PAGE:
Board membership is neither a reward nor a prerequisite. Nor is it the result of a popularity contest. A Board Member must fulfill a specific need and so, education and experience must be the qualifier and not popular with the masses. This is the problem with our political system in society as well, where people get elected to run the government based on their popularity with the masses. But governing needs vision, strategy, a high level of skill, and experience. They have no idea how to govern and no experience in governance and we end up with Post Turtles.
The same thing happens in Masjid Boards. The Masjid is a critical facility meant for the benefit of the whole community. Those who run it, its Board Members, need specific abilities and skills. Being popular is not one of them. That is how we have people on Masjid Boards who have no experience in running an organization, no idea about how to do it, and can’t even be trained because they don’t have the technical education necessary to learn management skills.
The Ideal Board Member
The primary role of the Board Member is that of strategic planning and overseeing. Not of hands-on micromanaging or execution. The tendency to do that is a warning sign that the incumbent is unsuited for a Board position. The second quality is a thirst for knowledge and an eagerness to learn. Asking questions about what books they are reading currently helps to put your finger on whether a person is likely to be a good fit on the Board. Anyone who doesn’t read regularly is unlikely to succeed on the Board.
Given the diversity in the community almost anywhere in the United States and Canada, I would rate comfort in working with people of diverse backgrounds, cultures, and both genders, high in being suitable to serve on the Board. A very important skill would be the ability to communicate across cultures, races, backgrounds, and religions, and act as an ambassador not only for the Masjid but Islam and Muslims. Comfort and facility in working with interfaith groups, and presenting Islam to non-Muslims in a pleasant, confident, and understandable manner would certainly be a big plus point.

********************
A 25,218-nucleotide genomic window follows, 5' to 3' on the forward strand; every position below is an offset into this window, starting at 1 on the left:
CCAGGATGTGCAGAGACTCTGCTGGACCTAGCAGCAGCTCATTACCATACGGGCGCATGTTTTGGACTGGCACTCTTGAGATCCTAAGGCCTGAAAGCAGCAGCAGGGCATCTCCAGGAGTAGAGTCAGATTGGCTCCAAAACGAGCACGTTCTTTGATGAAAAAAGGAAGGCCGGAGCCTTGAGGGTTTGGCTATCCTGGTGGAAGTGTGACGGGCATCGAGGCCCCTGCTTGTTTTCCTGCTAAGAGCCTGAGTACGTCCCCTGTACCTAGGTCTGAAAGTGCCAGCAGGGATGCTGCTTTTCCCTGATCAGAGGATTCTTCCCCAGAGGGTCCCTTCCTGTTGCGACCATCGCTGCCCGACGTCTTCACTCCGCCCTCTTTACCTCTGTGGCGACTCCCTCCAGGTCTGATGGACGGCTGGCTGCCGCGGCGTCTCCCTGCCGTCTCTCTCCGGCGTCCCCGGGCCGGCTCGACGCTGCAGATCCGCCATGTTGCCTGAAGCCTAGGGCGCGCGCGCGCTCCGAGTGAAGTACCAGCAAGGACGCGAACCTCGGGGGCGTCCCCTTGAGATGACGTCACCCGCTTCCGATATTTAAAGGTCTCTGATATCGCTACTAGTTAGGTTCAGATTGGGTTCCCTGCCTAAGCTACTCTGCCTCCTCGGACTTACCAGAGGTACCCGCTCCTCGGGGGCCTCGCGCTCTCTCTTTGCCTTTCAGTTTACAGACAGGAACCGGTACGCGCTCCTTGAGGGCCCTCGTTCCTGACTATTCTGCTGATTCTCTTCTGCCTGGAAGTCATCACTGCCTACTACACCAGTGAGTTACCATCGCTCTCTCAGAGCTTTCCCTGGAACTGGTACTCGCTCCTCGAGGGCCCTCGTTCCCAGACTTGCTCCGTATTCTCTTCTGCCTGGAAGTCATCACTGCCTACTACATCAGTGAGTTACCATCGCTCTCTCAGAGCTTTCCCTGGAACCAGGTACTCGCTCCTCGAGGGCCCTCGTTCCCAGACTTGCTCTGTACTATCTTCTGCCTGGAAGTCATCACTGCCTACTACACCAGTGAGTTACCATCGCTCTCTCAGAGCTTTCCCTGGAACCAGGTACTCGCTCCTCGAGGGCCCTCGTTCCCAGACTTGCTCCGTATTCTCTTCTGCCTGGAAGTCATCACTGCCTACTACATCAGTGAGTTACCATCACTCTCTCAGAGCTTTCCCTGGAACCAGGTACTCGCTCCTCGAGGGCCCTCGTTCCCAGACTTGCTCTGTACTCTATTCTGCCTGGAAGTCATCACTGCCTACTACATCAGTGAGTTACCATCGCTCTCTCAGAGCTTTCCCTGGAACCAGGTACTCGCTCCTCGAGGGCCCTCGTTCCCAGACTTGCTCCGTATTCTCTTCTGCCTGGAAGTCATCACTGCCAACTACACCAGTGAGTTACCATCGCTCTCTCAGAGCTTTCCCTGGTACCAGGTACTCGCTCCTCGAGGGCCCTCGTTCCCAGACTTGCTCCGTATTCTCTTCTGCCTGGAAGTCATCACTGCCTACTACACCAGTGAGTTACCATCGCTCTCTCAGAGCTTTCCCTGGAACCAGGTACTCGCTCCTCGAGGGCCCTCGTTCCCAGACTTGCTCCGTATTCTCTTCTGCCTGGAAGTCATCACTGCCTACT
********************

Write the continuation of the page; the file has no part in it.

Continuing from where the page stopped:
In summary, Board Members must be strongly practicing Muslims with an openness of mind and heart and a passion to serve the community. They must be willing to spend their wealth as well as access their network to support the Masjid and its programs. Skin in the game is an important criterion for being a Board Member. They must understand the role of the Board which is not that of a doorman, cook, and gardener rolled into one. They must be strategic planners and advisors overseeing the operation, understanding that to be their most effective contribution. They must not get involved in ‘manual labor’, which seems to be the culture in some Masajid where anyone who doesn’t shovel the snow and rake the leaves is seen as somehow less of a Muslim. Experience working with other non-profit organizations would be a definite advantage. Board Members must have excellent communication and conflict resolution skills which are critical in keeping the community cohesive and together and motivating others to participate in community-building activities.
The Masjid Board, like a corporate board, adds prestige to the organization and is the face of the community. Who is on it, makes a huge difference. Who is not on it, makes an even bigger one. Choosing members for the Board because they are of this or that ethnicity or gender is a disservice and a means of reinforcing prejudice and discrimination. Board Members must be chosen based on professional suitability and must have the sagacity and wisdom to take the whole community with them. And take the turtle off the post.